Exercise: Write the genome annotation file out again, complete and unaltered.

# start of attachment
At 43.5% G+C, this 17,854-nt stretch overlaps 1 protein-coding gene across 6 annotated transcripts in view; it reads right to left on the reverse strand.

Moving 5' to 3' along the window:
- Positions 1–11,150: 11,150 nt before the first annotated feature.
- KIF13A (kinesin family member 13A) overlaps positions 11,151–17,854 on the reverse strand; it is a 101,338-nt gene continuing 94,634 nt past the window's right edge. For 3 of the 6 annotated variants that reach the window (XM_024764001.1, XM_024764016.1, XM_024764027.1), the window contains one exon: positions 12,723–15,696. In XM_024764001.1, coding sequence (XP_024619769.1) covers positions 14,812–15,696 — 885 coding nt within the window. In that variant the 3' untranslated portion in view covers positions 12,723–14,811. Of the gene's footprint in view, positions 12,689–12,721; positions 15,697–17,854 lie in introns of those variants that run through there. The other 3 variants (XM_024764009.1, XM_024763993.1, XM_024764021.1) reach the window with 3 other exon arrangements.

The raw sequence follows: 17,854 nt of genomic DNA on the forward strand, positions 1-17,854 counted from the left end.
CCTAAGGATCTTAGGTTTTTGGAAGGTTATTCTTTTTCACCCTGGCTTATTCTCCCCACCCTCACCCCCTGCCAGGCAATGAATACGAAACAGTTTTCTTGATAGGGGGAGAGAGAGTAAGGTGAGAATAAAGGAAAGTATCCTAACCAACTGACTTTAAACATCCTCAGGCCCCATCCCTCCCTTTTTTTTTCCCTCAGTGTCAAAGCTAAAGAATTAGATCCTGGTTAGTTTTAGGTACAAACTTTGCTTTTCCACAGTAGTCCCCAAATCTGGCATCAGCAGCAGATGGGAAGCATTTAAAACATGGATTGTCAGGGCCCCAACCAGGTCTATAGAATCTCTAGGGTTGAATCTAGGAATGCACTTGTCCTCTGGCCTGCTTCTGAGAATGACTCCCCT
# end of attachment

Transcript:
At 43.5% G+C, this 17,854-nt stretch overlaps 1 protein-coding gene across 6 annotated transcripts in view; it reads right to left on the reverse strand.

Moving 5' to 3' along the window:
- Positions 1–11,150: 11,150 nt before the first annotated feature.
- KIF13A (kinesin family member 13A) overlaps positions 11,151–17,854 on the reverse strand; it is a 101,338-nt gene continuing 94,634 nt past the window's right edge. For 3 of the 6 annotated variants that reach the window (XM_024764001.1, XM_024764016.1, XM_024764027.1), the window contains one exon: positions 12,723–15,696. In XM_024764001.1, coding sequence (XP_024619769.1) covers positions 14,812–15,696 — 885 coding nt within the window. In that variant the 3' untranslated portion in view covers positions 12,723–14,811. Of the gene's footprint in view, positions 12,689–12,721; positions 15,697–17,854 lie in introns of those variants that run through there. The other 3 variants (XM_024764009.1, XM_024763993.1, XM_024764021.1) reach the window with 3 other exon arrangements.

The raw sequence follows: 17,854 nt of genomic DNA on the forward strand, positions 1-17,854 counted from the left end.
CCTAAGGATCTTAGGTTTTTGGAAGGTTATTCTTTTTCACCCTGGCTTATTCTCCCCACCCTCACCCCCTGCCAGGCAATGAATACGAAACAGTTTTCTTGATAGGGGGAGAGAGAGTAAGGTGAGAATAAAGGAAAGTATCCTAACCAACTGACTTTAAACATCCTCAGGCCCCATCCCTCCCTTTTTTTTTCCCTCAGTGTCAAAGCTAAAGAATTAGATCCTGGTTAGTTTTAGGTACAAACTTTGCTTTTCCACAGTAGTCCCCAAATCTGGCATCAGCAGCAGATGGGAAGCATTTAAAACATGGATTGTCAGGGCCCCAACCAGGTCTATAGAATCTCTAGGGTTGAATCTAGGAATGCACTTGTCCTCTGGCCTGCTTCTGAGAATGACTCCCCT